Milk is a hormonal delivery system. When homogenized, milk becomes very powerful and efficient at bypassing normal digestive processes and delivering steroid and protein hormones to the human body (both your hormones and the cow's natural hormones and the ones they may have been injected with to produce more milk).
Homogenization makes fat molecules in milk smaller and they become "capsules" for substances that are able to bypass digestion. Proteins that would normally be digested in the stomach are not broken down and instead they are absorbed into the bloodstream.
The homogenization process breaks up an enzyme in milk which in its smaller state can then enter the bloodstream and react against arterial walls. This causes the body to protect the area with a layer of cholesterol. If this only happened once in a while it wouldn't be of big concern, but if it happens regularly there are long term risks.
Proteins were created to be easily broken down by digestive processes. Homogenization disrupts this and insures their survival so that they enter the bloodstream. Many times the body reacts to foreign proteins by producing histamines, and then mucus. Sometimes homogenized milk proteins resemble a human protein and can become triggers for autoimmune diseases such as diabetes or multiple sclerosis.
Two Connecticut cardiologists have demonstrated that homogenized milk proteins did in fact survive digestion. It was discovered that Bovine Xanthene Oxidase (BXO) survived long enough to affect every one of three hundred heart attack victims over a five-year time period. Even young children in the U.S. are showing signs of hardening of the arteries.
FDA adds diabetes, memory loss warnings to statins....Lipitor, which became available late last year in generic form as atorvastatin, is the world's all-time biggest selling prescription medicine with cumulative sales in excess of $130 billion. As a class, statins have helped enrich the world's largest drugmakers, but most of the major brands are now prescribed as far cheaper generic medicines.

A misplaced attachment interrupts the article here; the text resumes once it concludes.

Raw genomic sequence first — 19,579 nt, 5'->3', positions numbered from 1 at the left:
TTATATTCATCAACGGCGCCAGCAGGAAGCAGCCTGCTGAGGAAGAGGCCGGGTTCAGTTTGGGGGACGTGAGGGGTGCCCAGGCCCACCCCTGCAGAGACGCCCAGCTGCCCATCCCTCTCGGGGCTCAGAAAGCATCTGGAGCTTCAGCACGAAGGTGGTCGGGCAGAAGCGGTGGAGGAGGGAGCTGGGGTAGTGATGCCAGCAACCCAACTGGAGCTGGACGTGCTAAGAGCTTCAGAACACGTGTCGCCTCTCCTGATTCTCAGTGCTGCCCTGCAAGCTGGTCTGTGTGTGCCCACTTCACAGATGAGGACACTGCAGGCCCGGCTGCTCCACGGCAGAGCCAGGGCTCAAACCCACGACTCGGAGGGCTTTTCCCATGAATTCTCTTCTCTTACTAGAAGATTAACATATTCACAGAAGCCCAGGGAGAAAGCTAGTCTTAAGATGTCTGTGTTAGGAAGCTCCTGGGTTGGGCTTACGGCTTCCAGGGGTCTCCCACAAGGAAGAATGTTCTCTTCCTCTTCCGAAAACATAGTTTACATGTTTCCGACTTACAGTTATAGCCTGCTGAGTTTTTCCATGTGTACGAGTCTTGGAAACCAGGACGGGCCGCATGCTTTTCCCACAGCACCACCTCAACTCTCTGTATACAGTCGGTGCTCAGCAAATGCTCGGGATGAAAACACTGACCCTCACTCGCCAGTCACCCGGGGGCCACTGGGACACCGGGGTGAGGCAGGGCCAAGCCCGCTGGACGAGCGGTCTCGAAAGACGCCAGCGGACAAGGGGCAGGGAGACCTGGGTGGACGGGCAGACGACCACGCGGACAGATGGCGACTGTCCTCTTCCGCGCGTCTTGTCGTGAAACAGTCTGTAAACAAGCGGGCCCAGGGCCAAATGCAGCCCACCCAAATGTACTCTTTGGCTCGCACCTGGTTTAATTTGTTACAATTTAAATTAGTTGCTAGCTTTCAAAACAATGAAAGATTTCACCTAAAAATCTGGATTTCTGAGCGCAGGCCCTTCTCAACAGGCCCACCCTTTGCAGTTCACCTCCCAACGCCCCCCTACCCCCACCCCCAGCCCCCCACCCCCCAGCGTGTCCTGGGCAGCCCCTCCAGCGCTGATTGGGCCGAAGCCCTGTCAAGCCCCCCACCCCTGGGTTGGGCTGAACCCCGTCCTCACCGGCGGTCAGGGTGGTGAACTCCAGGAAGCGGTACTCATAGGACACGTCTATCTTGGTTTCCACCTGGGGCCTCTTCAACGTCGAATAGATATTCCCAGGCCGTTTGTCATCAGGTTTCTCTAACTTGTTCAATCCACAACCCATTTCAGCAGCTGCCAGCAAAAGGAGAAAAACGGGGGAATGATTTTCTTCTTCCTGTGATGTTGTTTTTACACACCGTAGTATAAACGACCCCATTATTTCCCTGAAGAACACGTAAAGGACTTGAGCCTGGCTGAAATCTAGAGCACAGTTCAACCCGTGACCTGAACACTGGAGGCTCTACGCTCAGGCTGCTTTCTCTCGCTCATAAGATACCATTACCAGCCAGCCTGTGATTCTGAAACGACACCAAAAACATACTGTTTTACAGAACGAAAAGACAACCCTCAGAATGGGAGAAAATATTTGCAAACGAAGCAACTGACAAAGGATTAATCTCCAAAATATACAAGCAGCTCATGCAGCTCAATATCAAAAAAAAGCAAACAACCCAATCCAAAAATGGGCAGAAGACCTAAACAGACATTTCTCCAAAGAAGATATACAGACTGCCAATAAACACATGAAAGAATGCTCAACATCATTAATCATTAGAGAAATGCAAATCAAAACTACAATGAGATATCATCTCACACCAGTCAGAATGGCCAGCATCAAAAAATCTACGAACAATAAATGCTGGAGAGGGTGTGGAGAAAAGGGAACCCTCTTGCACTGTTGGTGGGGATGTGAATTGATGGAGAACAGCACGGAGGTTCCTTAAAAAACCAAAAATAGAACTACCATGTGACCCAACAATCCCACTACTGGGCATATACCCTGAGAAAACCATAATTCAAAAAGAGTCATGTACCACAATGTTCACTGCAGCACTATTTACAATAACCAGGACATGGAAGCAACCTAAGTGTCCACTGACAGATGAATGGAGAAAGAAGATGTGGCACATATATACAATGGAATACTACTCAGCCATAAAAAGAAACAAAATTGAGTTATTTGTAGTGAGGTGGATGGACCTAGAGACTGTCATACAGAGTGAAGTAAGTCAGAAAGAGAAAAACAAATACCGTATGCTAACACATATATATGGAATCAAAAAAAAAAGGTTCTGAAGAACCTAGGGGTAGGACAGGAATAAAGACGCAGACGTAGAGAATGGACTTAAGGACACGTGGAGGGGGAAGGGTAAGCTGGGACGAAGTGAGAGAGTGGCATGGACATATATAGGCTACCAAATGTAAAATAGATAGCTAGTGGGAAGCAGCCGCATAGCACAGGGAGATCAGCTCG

Last year, more than 20 million Americans were taking some form of statin, according to IMS Health.
...The FDA said it was aware of studies in which some patients taking statins may have a small increased risk of higher blood sugar levels and of being diagnosed with type 2 diabetes.
The statin labels will also now reflect reports of certain cognitive effects such as memory loss and confusion experienced by some patients taking the drugs, the agency said. It said those reports generally have not been serious and the symptoms were reversed by stopping use of the statin
Endometrial cancer refers to several types of malignancies that arise from the endometrium, or lining, of the uterus
Endometrial cancer may sometimes be referred to as uterine cancer. However, different cancers may develop not only from the endometrium itself but also from other tissues of the uterus, including cervical cancer, sarcoma of the myometrium, and trophoblastic disease.
MODSSS, this artical is FAKE
do some reasearch, this doctor doesn't exist and the only paper he ever realsed was from china
Ganmaa Davaasambuu, a Mongolia-trained medical doctor, a Japan-trained Ph.D. in environmental health, and a current fellow at the Radcliffe Institute for Advanced Study: 'The milk we drink today may not be nature's perfect food.' (Staff photo Stephanie Mitchell/Harvard News Office)
Hormones in milk can be dangerous
By Corydon Ireland
Harvard News Office
Ganmaa Davaasambuu is a physician (Mongolia), a Ph.D. in environmental health (Japan), a fellow (Radcliffe Institute for Advanced Study), and a working scientist (Harvard School of Public Health).
"The dairy industry in the United States is not going to change in any radical way," said artist Shimon Attie, the Mildred Londa Weisman Fellow at Radcliffe - and a former dairyman.
But in the meantime, he had a suggestion for the coffee setting at future Radcliffe Fellows luncheons: a pot of nondairy creamer.